The case against procreation

Many of you probably don’t have children, yet.  Many of  you will ask yourselves whether it is better to breed or not to breed.

Partners, family, friends, tradition and instinct will pressure you to have kids. I offer the alternative argument. Consider skipping it.  Save your time and money for yourself.  For those of you who have already reproduced, this advice comes too late; I apologize.

I’m older than many of you, and I’ve observed some of my friends’ lives changed after they had children. I observed how their lives changed. In comparison, I’ve gotten to experience the advantages of married life, and I enjoy them because of our decision not to have kids.

My friends love their children dearly, and they are great parents.  But I noted the look of shock, dismay and fatigue on many of their faces as they admitted how radically their lives changed when they became parents. For some people, having children is a good choice.  But consider that having children might not make you happier or more fulfilled.

A study called “A Global Perspective on Happiness and Fertility” by the Max Planck Institute surveyed over 200,000 respondents from 86 countries, bears this out. “People seem to poorly predict how children affect their lifestyles and underestimate the costs,” according to the study.

This study also examined numerous other studies on the subject and concluded: “Most research finds either a negative or insignificant relationship between parenthood and well-being.”

Our brains are hardwired through hundreds of millions of years of evolution to make us want to reproduce.  It’s the same instinct programmed into the brains of the birds and the bees. For much of human history, this instinct served us well  children served important utilitarian purposes. We needed more members of the clan to help hunt, gather food and fight off rivals.  Then we needed more labor for farming and then for factory work.

But many of us don’t really need children any more. Machines and  robots are performing an ever-increasing number of jobs that humans used to do.  In the future, there will be less need for human labor, and fewer jobs.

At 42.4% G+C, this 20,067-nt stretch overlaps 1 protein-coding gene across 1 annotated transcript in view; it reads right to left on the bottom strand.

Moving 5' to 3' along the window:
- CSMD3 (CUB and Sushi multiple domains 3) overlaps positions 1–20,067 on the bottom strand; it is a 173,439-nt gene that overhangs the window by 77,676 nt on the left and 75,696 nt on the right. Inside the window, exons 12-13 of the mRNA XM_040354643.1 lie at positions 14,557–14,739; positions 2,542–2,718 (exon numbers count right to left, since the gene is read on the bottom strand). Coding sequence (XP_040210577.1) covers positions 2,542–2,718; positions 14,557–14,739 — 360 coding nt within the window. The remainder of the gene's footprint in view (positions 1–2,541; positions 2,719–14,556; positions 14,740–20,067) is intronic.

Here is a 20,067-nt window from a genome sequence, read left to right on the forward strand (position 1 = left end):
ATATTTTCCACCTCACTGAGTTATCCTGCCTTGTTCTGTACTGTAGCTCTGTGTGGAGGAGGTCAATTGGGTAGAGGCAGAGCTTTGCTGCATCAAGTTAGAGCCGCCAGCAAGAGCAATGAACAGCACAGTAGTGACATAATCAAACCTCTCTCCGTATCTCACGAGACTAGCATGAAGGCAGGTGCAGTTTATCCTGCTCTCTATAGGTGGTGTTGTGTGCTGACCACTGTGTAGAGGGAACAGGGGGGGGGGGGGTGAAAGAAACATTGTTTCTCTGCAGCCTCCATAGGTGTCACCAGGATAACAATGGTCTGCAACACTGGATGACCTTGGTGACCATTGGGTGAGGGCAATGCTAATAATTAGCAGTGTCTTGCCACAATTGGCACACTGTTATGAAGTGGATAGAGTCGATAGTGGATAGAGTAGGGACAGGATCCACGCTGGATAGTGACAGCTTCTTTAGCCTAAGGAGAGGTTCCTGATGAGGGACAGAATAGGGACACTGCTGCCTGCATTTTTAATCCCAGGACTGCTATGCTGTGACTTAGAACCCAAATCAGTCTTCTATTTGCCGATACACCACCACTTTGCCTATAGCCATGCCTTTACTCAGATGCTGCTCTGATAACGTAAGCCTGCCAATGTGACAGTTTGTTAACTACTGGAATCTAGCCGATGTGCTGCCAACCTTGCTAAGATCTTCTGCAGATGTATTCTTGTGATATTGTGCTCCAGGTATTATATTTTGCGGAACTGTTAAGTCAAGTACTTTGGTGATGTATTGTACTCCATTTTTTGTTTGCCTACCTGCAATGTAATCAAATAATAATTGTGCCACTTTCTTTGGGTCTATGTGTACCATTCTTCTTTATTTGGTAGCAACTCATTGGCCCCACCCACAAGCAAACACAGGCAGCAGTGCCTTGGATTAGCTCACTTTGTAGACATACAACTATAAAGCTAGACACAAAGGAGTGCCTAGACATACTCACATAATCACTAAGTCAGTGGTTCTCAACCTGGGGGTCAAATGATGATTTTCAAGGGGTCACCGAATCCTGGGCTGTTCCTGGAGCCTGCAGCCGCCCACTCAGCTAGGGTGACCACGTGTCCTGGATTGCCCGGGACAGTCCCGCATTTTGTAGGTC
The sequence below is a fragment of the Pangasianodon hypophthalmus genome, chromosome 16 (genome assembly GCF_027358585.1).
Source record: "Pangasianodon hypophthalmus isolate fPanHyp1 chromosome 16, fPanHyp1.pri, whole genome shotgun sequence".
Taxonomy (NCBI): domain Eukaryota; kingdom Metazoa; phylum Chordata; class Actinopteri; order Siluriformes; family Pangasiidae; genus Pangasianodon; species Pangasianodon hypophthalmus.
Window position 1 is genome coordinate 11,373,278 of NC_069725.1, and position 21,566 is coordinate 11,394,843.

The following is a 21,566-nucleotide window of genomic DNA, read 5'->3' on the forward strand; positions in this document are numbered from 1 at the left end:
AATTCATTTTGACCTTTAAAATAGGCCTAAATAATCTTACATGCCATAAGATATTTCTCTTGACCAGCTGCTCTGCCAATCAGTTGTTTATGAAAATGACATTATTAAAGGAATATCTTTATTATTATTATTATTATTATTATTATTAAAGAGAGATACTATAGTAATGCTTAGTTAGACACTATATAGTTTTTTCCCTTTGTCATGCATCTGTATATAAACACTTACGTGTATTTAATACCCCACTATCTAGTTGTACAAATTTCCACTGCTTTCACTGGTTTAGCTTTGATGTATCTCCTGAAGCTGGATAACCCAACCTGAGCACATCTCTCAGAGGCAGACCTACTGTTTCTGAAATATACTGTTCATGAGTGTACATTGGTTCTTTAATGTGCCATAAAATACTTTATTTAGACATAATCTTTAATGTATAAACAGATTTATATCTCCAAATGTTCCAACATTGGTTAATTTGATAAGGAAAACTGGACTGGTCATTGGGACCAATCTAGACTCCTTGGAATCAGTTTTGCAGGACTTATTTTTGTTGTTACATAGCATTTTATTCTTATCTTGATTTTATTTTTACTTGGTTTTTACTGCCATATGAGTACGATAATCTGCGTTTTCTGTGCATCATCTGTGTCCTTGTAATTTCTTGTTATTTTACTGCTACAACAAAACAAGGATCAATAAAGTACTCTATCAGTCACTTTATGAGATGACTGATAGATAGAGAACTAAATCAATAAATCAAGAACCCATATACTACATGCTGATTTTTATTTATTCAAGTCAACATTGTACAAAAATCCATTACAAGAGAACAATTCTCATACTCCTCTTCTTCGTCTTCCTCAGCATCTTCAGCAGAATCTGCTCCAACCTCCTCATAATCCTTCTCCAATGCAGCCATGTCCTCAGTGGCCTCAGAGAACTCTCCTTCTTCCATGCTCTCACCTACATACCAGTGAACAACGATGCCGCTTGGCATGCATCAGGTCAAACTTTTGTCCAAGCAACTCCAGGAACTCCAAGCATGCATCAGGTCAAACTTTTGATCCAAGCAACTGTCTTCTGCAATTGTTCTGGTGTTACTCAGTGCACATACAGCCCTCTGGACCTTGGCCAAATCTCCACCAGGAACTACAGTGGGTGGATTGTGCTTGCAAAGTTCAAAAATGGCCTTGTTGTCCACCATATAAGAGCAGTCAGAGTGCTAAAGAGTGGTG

There are many advantages to going childless. My wife and I enjoy far more free time to recreate, travel, exercise, engage in our hobbies or just relax compared to our friends who must care for their children. We don’t have to bother changing diapers, cleaning up ugly plastic toys,  dropping our kids off at daycare or finding a babysitter just because we want to enjoy a night on the town. We don’t have to experience the stress of worrying about our children’s emotional welfare if they come home crying,  having been picked on by a bully or a teacher.

We still feel like kids ourselves with the freedom to be spontaneous and adventurous.  If we want to wake up on the weekend and have a beer for breakfast  — no problem. If we want to run off to the park to play Frisbee after work or go for a bike ride, there’s nothing stopping us.  And keep in mind, I’ve been told by more than one new parent that your sex life may suffer some when you have a child.

As environmentalists,  we enjoy the feeling of self-satisfaction knowing we are sparing the planet a considerable carbon impact. According to a study by Oregon State University, each child born in the U.S. will likely add almost 10,000 metric tons of carbon-dioxide emissions to the atmosphere over their lifetime.  We could drive around a Cadillac Escalade, leave all the lights on and skip recycling without guilt if we wanted.

My wife and I got lucky that both of us happened to feel the same way about not having kids, and neither of our families put pressure on us to provide them with grandchildren, nieces or nephews. I encourage you to think long and hard about whether or not to have children. There are plenty of people on the planet already and the human race will survive just fine without more genes in the pool. It’s not selfish not to have kids, and think of all the fun you can have and money you can save without all that responsibility.